SNE: The Manuscript

SNE: The Manuscript Recipe

I thought I'd take some time to write about Super Natural Every Day. The manuscript and photography are due this summer so why not wipe the spelt flour off my cheek, let the quinoa simmer on its own for a bit, and share a bit about how I'm working toward that not-so-far-off date?

I'll start by telling you about my creative process, which, in a broad sense, starts by collecting things that inspire me. I keep all sorts of scraps, notebooks, photos and random text files around. They live in drawers, on desktops, some are paper, others are digital. Thoughts and inspirations set aside for later, someday, next year. Occasionally, I'll cluster a few of these things together if there is some sort of connection that strikes me as interesting. If I'm really excited about something, that particular cluster might end up in an envelope or folder.

SNE

Many of the ideas, images, and thoughts related to this new book lived in a simple paper folder for a time. I'd add a copy of a recipe from one of my notebooks occasionally, or a photo of a place that evoked a certain feeling or sense of place. I might pull the folder down every few months, spread all the notes and elements across a table and think about what I was looking at. What could I add? What should be taken away?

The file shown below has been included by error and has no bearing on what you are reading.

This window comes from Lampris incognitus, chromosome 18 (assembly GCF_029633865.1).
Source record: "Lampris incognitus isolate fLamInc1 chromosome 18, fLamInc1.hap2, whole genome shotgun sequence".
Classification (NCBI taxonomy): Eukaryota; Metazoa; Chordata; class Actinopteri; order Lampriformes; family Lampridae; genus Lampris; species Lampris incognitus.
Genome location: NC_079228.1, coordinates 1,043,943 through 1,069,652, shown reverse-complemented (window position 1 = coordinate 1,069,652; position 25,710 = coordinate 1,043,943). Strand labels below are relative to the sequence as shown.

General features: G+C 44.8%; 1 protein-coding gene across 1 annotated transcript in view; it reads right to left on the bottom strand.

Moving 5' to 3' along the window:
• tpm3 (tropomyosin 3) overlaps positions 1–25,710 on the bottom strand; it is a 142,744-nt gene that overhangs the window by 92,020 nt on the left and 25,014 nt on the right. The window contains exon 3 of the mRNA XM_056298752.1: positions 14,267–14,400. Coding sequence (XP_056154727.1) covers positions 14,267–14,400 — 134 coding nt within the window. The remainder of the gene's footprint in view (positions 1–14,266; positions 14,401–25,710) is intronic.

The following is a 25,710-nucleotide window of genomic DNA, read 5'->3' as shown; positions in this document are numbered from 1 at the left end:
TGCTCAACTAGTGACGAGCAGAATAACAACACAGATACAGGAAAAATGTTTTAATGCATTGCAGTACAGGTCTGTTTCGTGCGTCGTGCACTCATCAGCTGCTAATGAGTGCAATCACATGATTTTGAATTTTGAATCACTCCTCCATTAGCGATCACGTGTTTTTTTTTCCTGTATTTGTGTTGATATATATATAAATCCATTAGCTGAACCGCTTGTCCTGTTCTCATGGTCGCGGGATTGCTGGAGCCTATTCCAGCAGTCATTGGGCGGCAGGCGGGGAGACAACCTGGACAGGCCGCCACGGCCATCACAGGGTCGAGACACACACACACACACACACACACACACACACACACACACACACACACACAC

SNE

There was a point when I thought it was time to get more serious. If I wanted to turn this into a cookbook what might it look like? Feel like? What would the themes be? How would it be structured? Which recipes? I started answering some of those questions and began to work on an outline.

My outlines usually start by organizing the book into sections, and then breaking those sections down into more detail (and recipes). As the project matures the outline turns into a 4-5 page road map/blueprint for the book. This document changes and evolves constantly based on what I feel is working and what isn't. But having a strong outline in place helps to let me know (at a glance) where I'm at in the overall process and where I'm headed. It's surprisingly easy to get lost.

SNE

I color code and mark up one version of my outline based on where I'm at. A plus mark following a recipe name means it is tested and has a head note. Two pluses means a photo is completed. A plus before the name means I've converted the recipe into international weights and measures. Highlighting the recipe name in green? That means it's in good shape and ready for some time in a kitchen other than my own.

Sorry, let me back up a bit. Around the time I've fleshed out an outline, I also set up a binder (see the first image). At this point it's pretty much a dummy book. I fill it with sheet protectors and section dividers. It helps me imagine the actual object I'm working on. It keeps me organized and enables me to actually see any progress I'm making. My outline corresponds with the pages in the binder, page by page. I assign one recipe per sheet protector, the most current version of the recipe is visible. If there is a photo to go with a recipe I have it in the same pocket visible through the back side. It makes it easy to move pages and recipes around, and keep track of versions of recipes (and related notes).

SNE